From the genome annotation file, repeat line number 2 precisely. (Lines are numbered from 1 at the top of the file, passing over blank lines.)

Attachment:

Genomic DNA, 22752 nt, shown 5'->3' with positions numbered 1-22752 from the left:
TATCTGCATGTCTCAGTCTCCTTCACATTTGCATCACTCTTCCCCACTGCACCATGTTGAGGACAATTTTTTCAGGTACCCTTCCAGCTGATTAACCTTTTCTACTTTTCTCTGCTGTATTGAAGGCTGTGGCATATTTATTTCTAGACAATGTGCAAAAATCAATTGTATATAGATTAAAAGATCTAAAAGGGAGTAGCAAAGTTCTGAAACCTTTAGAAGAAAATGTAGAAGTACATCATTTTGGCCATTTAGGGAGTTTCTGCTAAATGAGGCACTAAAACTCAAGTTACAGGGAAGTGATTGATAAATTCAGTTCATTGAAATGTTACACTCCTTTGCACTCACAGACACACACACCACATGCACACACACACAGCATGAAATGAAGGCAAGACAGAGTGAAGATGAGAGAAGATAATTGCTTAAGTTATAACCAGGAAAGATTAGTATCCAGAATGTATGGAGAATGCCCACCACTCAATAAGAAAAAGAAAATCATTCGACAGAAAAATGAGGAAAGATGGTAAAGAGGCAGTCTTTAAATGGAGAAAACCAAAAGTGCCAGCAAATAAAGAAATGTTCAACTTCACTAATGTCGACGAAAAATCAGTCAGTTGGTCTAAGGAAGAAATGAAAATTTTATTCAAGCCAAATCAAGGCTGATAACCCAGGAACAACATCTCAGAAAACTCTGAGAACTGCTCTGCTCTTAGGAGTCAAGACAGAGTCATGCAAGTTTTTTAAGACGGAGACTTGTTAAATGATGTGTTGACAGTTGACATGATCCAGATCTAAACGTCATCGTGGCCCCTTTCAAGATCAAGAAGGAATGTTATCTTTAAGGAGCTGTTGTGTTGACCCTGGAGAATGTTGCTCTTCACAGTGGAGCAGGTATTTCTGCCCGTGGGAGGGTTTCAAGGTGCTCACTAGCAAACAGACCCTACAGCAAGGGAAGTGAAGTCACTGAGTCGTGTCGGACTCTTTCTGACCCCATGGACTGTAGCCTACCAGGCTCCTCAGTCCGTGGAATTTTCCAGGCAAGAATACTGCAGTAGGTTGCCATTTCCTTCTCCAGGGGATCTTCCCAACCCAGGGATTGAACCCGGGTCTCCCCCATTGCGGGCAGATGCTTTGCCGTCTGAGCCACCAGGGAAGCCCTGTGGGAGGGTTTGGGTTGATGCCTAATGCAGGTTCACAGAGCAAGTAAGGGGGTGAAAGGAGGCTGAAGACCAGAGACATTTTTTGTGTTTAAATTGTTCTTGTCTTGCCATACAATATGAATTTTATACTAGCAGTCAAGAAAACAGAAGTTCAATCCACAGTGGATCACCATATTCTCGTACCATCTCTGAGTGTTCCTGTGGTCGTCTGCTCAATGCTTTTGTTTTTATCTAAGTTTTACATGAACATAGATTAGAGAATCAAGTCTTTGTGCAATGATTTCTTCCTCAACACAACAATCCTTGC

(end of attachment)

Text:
TATCTGCATGTCTCAGTCTCCTTCACATTTGCATCACTCTTCCCCACTGCACCATGTTGAGGACAATTTTTTCAGGTACCCTTCCAGCTGATTAACCTTTTCTACTTTTCTCTGCTGTATTGAAGGCTGTGGCATATTTATTTCTAGACAATGTGCAAAAATCAATTGTATATAGATTAAAAGATCTAAAAGGGAGTAGCAAAGTTCTGAAACCTTTAGAAGAAAATGTAGAAGTACATCATTTTGGCCATTTAGGGAGTTTCTGCTAAATGAGGCACTAAAACTCAAGTTACAGGGAAGTGATTGATAAATTCAGTTCATTGAAATGTTACACTCCTTTGCACTCACAGACACACACACCACATGCACACACACACAGCATGAAATGAAGGCAAGACAGAGTGAAGATGAGAGAAGATAATTGCTTAAGTTATAACCAGGAAAGATTAGTATCCAGAATGTATGGAGAATGCCCACCACTCAATAAGAAAAAGAAAATCATTCGACAGAAAAATGAGGAAAGATGGTAAAGAGGCAGTCTTTAAATGGAGAAAACCAAAAGTGCCAGCAAATAAAGAAATGTTCAACTTCACTAATGTCGACGAAAAATCAGTCAGTTGGTCTAAGGAAGAAATGAAAATTTTATTCAAGCCAAATCAAGGCTGATAACCCAGGAACAACATCTCAGAAAACTCTGAGAACTGCTCTGCTCTTAGGAGTCAAGACAGAGTCATGCAAGTTTTTTAAGACGGAGACTTGTTAAATGATGTGTTGACAGTTGACATGATCCAGATCTAAACGTCATCGTGGCCCCTTTCAAGATCAAGAAGGAATGTTATCTTTAAGGAGCTGTTGTGTTGACCCTGGAGAATGTTGCTCTTCACAGTGGAGCAGGTATTTCTGCCCGTGGGAGGGTTTCAAGGTGCTCACTAGCAAACAGACCCTACAGCAAGGGAAGTGAAGTCACTGAGTCGTGTCGGACTCTTTCTGACCCCATGGACTGTAGCCTACCAGGCTCCTCAGTCCGTGGAATTTTCCAGGCAAGAATACTGCAGTAGGTTGCCATTTCCTTCTCCAGGGGATCTTCCCAACCCAGGGATTGAACCCGGGTCTCCCCCATTGCGGGCAGATGCTTTGCCGTCTGAGCCACCAGGGAAGCCCTGTGGGAGGGTTTGGGTTGATGCCTAATGCAGGTTCACAGAGCAAGTAAGGGGGTGAAAGGAGGCTGAAGACCAGAGACATTTTTTGTGTTTAAATTGTTCTTGTCTTGCCATACAATATGAATTTTATACTAGCAGTCAAGAAAACAGAAGTTCAATCCACAGTGGATCACCATATTCTCGTACCATCTCTGAGTGTTCCTGTGGTCGTCTGCTCAATGCTTTTGTTTTTATCTAAGTTTTACATGAACATAGATTAGAGAATCAAGTCTTTGTGCAATGATTTCTTCCTCAACACAACAATCCTTGC